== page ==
As you get older, all of your body systems begin to be affected, and your eyes are no exception. One eye disorder in particular can be sneaky at first but can also end up robbing you of your vision completely. Macular degeneration affects about ten million people in the United States, and it leads the way for loss of vision issues among those age 55 and older. To learn more about this devastating disorder, read on for nine quick and easy facts.
1. The "macular" in the term macular degeneration refers to a part of the eye, the macula. Situated in the center of the retina, this part of eye assists with tasks that require straight-on vision, like reading.
2. There are often no early symptoms of this disorder, but the beginning stage can be detected by a regular vision exam. The initial symptoms are nearly unnoticeable, such as a white or blurry area in your central vision or a distortion when viewing a straight line. In time, colors begin to look faded, and your overall vision begins to blur. Eventually, the disease progresses to the point that only the vision in the outer areas of the eye is unaffected.
3. This is a genetic disorder, but other risk factors include smoking, high blood pressure, exposure to bright sunlight, having a lighter eye color, and more.
4. Yellow deposits, called drusen, are red flags for macular degeneration, and they can be detected during your exam.
5. It's possible to have this disorder in only one eye or to have it in both eyes but in different stages. If you do have it in one eye only, your risk of it eventually impacting your "good" eye is increased.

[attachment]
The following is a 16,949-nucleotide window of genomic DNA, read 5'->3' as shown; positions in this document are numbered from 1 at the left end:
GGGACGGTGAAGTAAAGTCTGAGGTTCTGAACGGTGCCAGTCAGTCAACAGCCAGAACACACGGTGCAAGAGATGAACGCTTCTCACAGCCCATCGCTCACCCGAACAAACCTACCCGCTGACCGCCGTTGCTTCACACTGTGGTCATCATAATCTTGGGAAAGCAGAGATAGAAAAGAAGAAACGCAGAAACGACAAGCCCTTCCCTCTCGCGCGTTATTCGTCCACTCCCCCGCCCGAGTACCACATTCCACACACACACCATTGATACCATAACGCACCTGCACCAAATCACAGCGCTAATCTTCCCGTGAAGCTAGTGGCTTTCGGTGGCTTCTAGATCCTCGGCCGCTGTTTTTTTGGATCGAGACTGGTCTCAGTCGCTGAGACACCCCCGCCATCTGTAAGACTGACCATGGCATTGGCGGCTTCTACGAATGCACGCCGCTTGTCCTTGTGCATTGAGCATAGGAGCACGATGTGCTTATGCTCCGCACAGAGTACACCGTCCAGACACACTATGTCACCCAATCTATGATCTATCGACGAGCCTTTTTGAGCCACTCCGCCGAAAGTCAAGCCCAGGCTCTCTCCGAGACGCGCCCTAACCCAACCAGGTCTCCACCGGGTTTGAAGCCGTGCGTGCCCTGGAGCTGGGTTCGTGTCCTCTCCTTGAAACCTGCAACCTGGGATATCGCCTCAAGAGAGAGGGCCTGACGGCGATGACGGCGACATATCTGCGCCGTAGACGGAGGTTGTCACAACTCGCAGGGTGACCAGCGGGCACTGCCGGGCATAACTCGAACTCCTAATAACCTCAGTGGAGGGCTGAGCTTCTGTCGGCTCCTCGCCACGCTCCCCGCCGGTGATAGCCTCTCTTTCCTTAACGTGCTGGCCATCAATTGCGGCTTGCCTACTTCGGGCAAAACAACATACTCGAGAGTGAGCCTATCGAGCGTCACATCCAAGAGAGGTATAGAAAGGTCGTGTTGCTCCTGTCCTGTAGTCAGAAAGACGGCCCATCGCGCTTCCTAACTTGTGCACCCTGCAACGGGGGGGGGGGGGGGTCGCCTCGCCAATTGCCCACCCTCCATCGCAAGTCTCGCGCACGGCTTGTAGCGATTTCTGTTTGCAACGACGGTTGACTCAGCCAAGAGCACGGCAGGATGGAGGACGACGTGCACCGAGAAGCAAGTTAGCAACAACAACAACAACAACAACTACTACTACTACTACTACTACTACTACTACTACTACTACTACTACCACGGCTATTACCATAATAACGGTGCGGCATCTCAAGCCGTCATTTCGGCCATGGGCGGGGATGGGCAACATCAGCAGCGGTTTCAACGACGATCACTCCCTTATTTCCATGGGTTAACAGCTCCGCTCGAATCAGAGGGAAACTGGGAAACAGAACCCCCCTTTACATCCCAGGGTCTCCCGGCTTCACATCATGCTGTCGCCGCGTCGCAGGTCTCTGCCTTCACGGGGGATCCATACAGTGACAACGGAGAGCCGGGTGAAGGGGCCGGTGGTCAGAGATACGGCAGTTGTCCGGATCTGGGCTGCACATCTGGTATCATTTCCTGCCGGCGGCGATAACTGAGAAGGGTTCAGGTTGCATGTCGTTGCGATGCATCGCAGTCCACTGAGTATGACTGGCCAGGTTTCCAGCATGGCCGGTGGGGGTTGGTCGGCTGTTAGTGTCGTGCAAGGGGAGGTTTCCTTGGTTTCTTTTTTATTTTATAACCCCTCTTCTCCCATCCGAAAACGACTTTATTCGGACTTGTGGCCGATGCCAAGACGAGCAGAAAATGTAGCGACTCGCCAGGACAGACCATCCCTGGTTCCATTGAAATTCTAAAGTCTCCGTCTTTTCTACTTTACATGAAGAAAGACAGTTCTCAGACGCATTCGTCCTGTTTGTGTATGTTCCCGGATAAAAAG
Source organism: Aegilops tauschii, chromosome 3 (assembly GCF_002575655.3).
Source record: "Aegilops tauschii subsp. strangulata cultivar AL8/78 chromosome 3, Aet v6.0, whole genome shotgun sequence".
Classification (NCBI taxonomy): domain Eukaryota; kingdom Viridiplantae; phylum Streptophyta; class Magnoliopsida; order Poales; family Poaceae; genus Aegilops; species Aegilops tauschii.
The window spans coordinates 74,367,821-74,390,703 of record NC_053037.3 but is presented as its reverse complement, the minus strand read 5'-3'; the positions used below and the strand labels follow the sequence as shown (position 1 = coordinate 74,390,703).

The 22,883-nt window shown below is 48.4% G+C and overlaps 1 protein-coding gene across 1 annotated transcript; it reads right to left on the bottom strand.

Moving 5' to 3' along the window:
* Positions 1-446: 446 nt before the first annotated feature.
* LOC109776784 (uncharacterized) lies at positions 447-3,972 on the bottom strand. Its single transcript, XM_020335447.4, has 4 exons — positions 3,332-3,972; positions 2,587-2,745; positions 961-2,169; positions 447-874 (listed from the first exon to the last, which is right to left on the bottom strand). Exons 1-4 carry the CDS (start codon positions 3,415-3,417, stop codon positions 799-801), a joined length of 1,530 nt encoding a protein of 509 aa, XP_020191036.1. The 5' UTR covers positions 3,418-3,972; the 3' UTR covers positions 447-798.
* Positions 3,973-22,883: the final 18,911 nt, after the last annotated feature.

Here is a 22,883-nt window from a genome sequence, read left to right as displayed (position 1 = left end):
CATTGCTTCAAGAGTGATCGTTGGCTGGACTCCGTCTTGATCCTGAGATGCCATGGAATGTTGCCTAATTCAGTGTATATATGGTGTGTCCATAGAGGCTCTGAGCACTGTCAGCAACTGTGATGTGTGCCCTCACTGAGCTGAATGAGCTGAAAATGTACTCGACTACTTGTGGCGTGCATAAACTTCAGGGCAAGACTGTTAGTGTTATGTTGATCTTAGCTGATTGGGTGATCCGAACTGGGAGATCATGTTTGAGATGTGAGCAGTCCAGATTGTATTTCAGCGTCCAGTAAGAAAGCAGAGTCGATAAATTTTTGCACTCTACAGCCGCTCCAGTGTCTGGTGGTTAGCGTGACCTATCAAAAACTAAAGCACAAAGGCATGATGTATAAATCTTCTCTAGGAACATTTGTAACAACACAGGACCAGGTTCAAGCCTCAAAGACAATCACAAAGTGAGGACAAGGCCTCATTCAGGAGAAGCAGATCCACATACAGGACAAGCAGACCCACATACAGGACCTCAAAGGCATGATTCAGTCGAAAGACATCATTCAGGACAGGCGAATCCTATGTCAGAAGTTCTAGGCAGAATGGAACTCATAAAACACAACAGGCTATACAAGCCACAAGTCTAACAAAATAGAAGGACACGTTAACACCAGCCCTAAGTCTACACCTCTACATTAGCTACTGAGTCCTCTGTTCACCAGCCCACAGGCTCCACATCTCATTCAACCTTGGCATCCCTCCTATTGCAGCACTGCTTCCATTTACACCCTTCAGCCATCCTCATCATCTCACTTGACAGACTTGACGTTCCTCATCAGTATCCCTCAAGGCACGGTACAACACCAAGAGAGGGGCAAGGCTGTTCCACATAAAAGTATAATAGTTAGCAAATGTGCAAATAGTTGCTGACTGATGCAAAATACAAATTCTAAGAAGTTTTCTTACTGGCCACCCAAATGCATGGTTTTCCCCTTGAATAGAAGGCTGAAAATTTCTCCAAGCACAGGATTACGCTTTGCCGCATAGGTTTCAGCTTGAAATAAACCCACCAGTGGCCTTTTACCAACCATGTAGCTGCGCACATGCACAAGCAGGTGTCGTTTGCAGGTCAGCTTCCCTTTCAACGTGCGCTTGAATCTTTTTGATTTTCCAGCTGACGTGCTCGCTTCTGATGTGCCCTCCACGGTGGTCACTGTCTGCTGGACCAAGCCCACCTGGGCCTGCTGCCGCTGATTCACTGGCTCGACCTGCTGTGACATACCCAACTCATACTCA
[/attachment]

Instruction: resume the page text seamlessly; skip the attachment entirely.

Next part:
6. The low vision caused by macular degeneration can be coped with using several different devices, such as high-level magnified reading glasses, LED-lighted magnifying lamps, large-print materials, and magnifiers for computer monitors and television screens. Talking watches, clocks, and calculators can come in handy as well.
7. Sadly, there is no cure for macular degeneration, but if caught early its progress may be slowed or even halted by the use of injections, photo-dynamic therapy, and laser surgery.
8. Supplements are now being used in the hope of fending off this disease, according to the National Eye Institute. Pills taken daily include a mixture of lutein, beta carotene, copper, zinc, and vitamins E and C. These "eye vitamins" are available over the counter.
9. Progress continues to be made into research for a cure or a fix, including the experimental use of a tiny telescope surgically inserted into the eye's field of vision.
See your eye doctor for regular eye exams; early treatment could help save your vision.